incompetence

or in·com·pe·ten·cy

[in-kom-pi-tuh ns or in-kom-pi-tuh n-see]
See more synonyms for incompetence on Thesaurus.com

Origin of incompetence

1655–65; variant (with -ence for -ency) of earlier incompetency. See incompetent, -cy
Dictionary.com Unabridged Based on the Random House Unabridged Dictionary, © Random House, Inc. 2018


Examples from the Web for incompetency

Historical Examples of incompetency

  • For all the grandeur of their names they rivalled one another in incompetency and timidity.

    Bulgaria

    Frank Fox

  • "Incompetency, if you want the brutal truth," Dudley broke in not unkindly.

    The La Chance Mine Mystery

    Susan Carleton Jones

  • Davis' incompetency is more apparent as our danger increases.

    Robert Toombs

    Pleasant A. Stovall

  • General Toombs frequently referred to the incompetency of Mr. Davis.

    Robert Toombs

    Pleasant A. Stovall

  • Furthermore, I said I would not stand for the discharge of any man for incompetency.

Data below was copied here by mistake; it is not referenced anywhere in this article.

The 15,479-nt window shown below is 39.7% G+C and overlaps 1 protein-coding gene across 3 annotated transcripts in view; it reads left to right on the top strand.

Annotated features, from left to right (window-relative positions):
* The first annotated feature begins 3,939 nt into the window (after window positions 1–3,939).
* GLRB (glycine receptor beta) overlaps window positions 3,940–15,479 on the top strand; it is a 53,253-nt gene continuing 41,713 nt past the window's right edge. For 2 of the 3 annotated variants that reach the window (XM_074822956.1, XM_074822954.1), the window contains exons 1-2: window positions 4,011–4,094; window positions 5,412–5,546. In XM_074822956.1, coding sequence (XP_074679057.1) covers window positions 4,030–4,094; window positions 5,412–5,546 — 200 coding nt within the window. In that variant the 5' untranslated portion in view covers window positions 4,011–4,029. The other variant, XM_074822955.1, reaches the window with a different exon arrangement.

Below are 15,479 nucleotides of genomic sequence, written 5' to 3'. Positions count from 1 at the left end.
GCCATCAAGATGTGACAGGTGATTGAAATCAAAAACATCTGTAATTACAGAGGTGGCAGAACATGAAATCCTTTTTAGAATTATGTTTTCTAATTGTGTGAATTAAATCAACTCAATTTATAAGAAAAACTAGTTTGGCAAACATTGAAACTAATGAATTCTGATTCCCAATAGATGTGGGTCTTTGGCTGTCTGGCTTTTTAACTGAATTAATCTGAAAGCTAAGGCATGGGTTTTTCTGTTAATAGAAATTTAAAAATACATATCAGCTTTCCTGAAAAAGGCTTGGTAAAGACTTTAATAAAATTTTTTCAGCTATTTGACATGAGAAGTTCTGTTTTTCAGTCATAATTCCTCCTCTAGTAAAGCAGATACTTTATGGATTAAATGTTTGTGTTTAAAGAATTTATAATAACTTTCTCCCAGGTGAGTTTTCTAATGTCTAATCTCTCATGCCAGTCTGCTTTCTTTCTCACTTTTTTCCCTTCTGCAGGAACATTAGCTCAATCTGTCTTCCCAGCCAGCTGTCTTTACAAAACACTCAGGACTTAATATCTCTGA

An Anarchist Woman

    Hutchins Hapgood


Word Origin and History for incompetency
n.

1610s; see incompetence.

incompetence

n.

1660s, "inadequacy;" 1716, "want of skill," from French incompétence (mid-16c.), from in- "not, opposite of, without" (see in- (1)) + compétence (see competence). Native formation incompetency (from incompetent + -cy) is attested from 1610s.

Online Etymology Dictionary, © 2010 Douglas Harper

incompetency in Medicine

incompetence

[ĭn-kŏmpĭ-təns]
n.
  1. The quality of being incompetent or incapable of performing a function, as the failure of the cardiac valves to close properly.
  2. The condition of being not legally qualified, as to stand trial.
  3. The inability to distinguish right from wrong or to manage one's affairs.
The American Heritage® Stedman's Medical Dictionary Copyright © 2002, 2001, 1995 by Houghton Mifflin Company. Published by Houghton Mifflin Company.